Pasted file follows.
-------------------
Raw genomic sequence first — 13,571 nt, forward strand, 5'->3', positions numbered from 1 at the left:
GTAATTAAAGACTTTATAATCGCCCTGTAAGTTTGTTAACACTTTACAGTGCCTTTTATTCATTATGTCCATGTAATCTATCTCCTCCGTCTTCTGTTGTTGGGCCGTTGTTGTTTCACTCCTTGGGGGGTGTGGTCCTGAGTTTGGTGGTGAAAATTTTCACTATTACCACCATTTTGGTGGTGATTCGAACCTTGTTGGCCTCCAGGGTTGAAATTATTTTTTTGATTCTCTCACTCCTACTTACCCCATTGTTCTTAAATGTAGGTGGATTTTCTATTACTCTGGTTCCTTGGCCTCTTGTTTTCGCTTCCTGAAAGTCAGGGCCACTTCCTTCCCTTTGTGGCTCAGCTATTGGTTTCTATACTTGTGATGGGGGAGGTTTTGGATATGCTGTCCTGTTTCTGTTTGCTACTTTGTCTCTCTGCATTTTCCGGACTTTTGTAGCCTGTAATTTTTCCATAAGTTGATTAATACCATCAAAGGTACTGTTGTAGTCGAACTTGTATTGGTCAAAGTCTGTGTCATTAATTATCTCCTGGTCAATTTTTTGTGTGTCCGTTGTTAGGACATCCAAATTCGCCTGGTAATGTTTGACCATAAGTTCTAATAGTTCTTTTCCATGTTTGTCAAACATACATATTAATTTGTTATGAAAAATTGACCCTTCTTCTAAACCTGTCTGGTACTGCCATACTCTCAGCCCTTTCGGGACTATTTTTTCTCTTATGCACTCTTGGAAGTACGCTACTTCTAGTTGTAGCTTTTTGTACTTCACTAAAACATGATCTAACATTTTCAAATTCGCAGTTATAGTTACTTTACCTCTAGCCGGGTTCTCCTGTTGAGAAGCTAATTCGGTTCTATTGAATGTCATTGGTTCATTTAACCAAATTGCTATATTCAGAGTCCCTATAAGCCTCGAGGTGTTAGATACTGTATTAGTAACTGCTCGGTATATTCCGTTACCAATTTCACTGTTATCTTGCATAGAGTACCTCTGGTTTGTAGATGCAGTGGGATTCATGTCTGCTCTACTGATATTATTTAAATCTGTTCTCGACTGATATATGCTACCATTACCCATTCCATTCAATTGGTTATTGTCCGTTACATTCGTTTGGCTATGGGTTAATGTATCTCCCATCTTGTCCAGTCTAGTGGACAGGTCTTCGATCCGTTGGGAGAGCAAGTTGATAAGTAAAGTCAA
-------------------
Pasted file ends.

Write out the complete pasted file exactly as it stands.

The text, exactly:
Raw genomic sequence first — 13,571 nt, forward strand, 5'->3', positions numbered from 1 at the left:
GTAATTAAAGACTTTATAATCGCCCTGTAAGTTTGTTAACACTTTACAGTGCCTTTTATTCATTATGTCCATGTAATCTATCTCCTCCGTCTTCTGTTGTTGGGCCGTTGTTGTTTCACTCCTTGGGGGGTGTGGTCCTGAGTTTGGTGGTGAAAATTTTCACTATTACCACCATTTTGGTGGTGATTCGAACCTTGTTGGCCTCCAGGGTTGAAATTATTTTTTTGATTCTCTCACTCCTACTTACCCCATTGTTCTTAAATGTAGGTGGATTTTCTATTACTCTGGTTCCTTGGCCTCTTGTTTTCGCTTCCTGAAAGTCAGGGCCACTTCCTTCCCTTTGTGGCTCAGCTATTGGTTTCTATACTTGTGATGGGGGAGGTTTTGGATATGCTGTCCTGTTTCTGTTTGCTACTTTGTCTCTCTGCATTTTCCGGACTTTTGTAGCCTGTAATTTTTCCATAAGTTGATTAATACCATCAAAGGTACTGTTGTAGTCGAACTTGTATTGGTCAAAGTCTGTGTCATTAATTATCTCCTGGTCAATTTTTTGTGTGTCCGTTGTTAGGACATCCAAATTCGCCTGGTAATGTTTGACCATAAGTTCTAATAGTTCTTTTCCATGTTTGTCAAACATACATATTAATTTGTTATGAAAAATTGACCCTTCTTCTAAACCTGTCTGGTACTGCCATACTCTCAGCCCTTTCGGGACTATTTTTTCTCTTATGCACTCTTGGAAGTACGCTACTTCTAGTTGTAGCTTTTTGTACTTCACTAAAACATGATCTAACATTTTCAAATTCGCAGTTATAGTTACTTTACCTCTAGCCGGGTTCTCCTGTTGAGAAGCTAATTCGGTTCTATTGAATGTCATTGGTTCATTTAACCAAATTGCTATATTCAGAGTCCCTATAAGCCTCGAGGTGTTAGATACTGTATTAGTAACTGCTCGGTATATTCCGTTACCAATTTCACTGTTATCTTGCATAGAGTACCTCTGGTTTGTAGATGCAGTGGGATTCATGTCTGCTCTACTGATATTATTTAAATCTGTTCTCGACTGATATATGCTACCATTACCCATTCCATTCAATTGGTTATTGTCCGTTACATTCGTTTGGCTATGGGTTAATGTATCTCCCATCTTGTCCAGTCTAGTGGACAGGTCTTCGATCCGTTGGGAGAGCAAGTTGATAAGTAAAGTCAA